Forget “Westside Story”: “Tuff Turf”

Ah, the 1980’s. A time when leg warmers were chic; spontaneous, synchronized dances among total strangers were common; and James Spader was sexy and young.

(And, okay, he’s still sexy. He’s just no longer young.)

Aside from a twenty-something Spader looking damn fine in a black leather jacket, and Kim Richards’ rather colorful outfit and provocative pose, the box of Fritz Kiersch’s 1984 high school drama Tuff Turf doesn’t look like anything special. In fact, the tagline—“Where enemies are made, reputations are earned and love is the most risky affair of all.”—makes it seem as though the film is going to be a trashy ‘80’s movie with lots of teenage angst and gangland wars. Think Sixteen Candles meets The Lost Boys, minus the whole vampire thing, of course. However, I was pleasantly surprised when I discovered that it was not only a smoldering Spader I could enjoy, but the movie itself.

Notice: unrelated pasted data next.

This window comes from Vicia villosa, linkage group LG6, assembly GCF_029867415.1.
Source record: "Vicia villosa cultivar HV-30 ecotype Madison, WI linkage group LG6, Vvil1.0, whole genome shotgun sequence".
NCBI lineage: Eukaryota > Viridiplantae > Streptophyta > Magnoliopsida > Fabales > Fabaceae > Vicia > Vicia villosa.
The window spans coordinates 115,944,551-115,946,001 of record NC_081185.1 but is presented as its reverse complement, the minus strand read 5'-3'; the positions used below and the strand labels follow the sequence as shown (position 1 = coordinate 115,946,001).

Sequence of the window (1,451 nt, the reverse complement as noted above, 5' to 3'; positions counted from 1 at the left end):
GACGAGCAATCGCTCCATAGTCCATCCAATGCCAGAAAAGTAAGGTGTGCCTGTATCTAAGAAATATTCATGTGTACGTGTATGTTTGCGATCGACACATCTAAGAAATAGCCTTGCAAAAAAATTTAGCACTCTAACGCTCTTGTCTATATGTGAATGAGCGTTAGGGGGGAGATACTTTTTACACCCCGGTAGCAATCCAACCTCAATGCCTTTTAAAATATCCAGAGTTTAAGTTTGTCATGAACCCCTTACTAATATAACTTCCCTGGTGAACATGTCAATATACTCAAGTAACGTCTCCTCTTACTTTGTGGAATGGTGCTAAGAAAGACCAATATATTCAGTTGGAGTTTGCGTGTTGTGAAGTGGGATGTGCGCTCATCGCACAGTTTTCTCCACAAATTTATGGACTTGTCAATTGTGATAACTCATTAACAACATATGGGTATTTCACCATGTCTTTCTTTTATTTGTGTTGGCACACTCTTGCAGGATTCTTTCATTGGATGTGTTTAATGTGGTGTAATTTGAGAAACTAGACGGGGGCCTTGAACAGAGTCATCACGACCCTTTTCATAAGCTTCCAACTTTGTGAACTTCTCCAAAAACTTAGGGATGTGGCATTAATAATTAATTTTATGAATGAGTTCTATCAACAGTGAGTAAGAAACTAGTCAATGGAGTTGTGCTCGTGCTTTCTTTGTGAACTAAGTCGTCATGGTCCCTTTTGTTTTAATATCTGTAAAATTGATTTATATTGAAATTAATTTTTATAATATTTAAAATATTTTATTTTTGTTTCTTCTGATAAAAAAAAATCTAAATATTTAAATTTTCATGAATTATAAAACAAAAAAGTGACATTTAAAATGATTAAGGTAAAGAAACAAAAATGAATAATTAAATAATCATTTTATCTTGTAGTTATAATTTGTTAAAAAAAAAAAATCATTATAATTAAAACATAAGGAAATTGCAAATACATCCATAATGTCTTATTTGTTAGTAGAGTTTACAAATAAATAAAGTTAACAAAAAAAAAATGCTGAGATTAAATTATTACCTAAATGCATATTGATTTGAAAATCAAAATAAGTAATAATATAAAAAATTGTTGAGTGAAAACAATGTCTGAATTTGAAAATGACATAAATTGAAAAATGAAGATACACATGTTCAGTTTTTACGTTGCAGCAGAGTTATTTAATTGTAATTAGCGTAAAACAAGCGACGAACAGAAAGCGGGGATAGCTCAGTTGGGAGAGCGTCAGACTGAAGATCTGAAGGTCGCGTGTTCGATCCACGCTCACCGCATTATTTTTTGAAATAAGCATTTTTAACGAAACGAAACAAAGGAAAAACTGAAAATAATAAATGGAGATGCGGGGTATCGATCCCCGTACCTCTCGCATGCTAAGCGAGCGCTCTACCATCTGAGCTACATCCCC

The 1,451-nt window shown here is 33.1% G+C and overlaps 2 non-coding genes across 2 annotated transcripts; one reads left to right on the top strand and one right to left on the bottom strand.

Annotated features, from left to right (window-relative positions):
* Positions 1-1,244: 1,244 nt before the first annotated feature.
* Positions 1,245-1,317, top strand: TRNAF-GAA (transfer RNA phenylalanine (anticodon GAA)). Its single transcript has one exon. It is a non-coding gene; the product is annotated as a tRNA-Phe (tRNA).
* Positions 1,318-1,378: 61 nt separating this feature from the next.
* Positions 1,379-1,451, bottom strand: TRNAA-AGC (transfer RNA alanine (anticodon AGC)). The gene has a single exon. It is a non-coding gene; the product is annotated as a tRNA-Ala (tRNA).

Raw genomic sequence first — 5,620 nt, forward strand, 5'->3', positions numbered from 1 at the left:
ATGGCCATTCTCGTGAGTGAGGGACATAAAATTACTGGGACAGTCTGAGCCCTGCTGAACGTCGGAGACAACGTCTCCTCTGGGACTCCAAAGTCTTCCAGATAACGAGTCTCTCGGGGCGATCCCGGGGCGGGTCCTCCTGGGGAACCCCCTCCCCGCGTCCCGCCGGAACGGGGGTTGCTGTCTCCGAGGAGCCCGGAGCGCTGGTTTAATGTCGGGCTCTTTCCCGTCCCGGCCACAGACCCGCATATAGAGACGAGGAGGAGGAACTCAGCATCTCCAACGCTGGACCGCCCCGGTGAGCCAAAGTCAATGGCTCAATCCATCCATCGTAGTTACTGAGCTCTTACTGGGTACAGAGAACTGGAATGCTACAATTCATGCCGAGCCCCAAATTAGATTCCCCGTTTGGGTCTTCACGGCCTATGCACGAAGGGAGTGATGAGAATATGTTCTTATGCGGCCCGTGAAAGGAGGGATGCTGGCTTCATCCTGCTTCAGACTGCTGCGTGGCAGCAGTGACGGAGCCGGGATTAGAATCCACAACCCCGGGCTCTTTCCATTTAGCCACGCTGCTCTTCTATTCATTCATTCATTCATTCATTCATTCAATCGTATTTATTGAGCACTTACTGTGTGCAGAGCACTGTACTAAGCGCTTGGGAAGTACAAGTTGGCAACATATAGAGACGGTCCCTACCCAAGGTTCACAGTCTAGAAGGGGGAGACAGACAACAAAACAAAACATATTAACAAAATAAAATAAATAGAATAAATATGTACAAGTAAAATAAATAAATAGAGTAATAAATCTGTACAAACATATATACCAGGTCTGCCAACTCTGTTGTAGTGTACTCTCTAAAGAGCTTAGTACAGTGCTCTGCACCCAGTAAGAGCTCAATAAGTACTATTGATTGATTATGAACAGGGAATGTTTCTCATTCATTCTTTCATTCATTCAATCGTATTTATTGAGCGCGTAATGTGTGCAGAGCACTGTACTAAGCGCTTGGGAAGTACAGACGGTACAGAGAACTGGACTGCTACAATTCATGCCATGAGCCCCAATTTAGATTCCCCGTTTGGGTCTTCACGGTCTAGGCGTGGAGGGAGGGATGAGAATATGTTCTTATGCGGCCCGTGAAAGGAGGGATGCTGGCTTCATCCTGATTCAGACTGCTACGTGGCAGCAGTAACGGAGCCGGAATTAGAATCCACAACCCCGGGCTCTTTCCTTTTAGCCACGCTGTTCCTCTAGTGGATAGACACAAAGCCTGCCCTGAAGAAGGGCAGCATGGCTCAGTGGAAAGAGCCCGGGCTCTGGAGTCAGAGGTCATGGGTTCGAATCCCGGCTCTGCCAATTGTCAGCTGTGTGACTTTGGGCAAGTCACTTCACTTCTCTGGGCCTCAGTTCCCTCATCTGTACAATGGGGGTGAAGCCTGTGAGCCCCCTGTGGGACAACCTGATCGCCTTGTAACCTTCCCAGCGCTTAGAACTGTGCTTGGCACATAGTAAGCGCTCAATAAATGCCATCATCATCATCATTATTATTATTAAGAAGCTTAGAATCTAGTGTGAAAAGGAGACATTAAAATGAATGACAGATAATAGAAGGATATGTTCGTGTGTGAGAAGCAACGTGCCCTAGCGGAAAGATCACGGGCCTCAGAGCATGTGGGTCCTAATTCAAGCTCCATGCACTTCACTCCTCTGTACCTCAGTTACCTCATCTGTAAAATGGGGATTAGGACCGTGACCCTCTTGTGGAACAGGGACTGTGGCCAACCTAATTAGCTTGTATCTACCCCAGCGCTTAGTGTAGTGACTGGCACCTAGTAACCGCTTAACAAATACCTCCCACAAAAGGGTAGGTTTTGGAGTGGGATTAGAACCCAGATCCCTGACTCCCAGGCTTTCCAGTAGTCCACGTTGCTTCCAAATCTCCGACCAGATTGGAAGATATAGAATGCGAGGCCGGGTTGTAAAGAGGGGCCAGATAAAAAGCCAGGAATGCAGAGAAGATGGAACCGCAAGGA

The movie begins with Nick Hauser, played by the pretty, but tough-looking Paul Mones, and his gang of miscreants hanging out late at night at a local newsstand in downtown Los Angeles. At first, it seems strange that they’re there; they’re not even pilfering the dozing vendor’s money. But the reason quickly becomes obvious when the camera cuts across the street. The colorfully-dressed, very attractive Frankie Croyden (Richards) leans against the wall of a building, while a lone man in a rather nice-looking grey suit stands at a bus stop. Frankie, carrying various school accoutrements—papers, notebooks, etc.—walks up to the man, who, as any breathing heterosexual male would do in the situation gives her the once-over. She “innocently” asks for change for a fiver; and when the man inquires as to why she is out so late alone, she turns on the flirtation—and turns his attention off to anything but her. It’s pretty easy to guess what happens next: Nick comes up behind the man, pulls a switchblade on him, and demands his money. But, suddenly, a blonde youth on a bike speeds through, singing Be-Bop-A-Lula and making snappy comments at the same time he pours beer over the gang members, thus rescuing the innocent (if skeevy) older man. Cue Frankie looking a bit surprised, but admiringly, in the direction in which he disappears.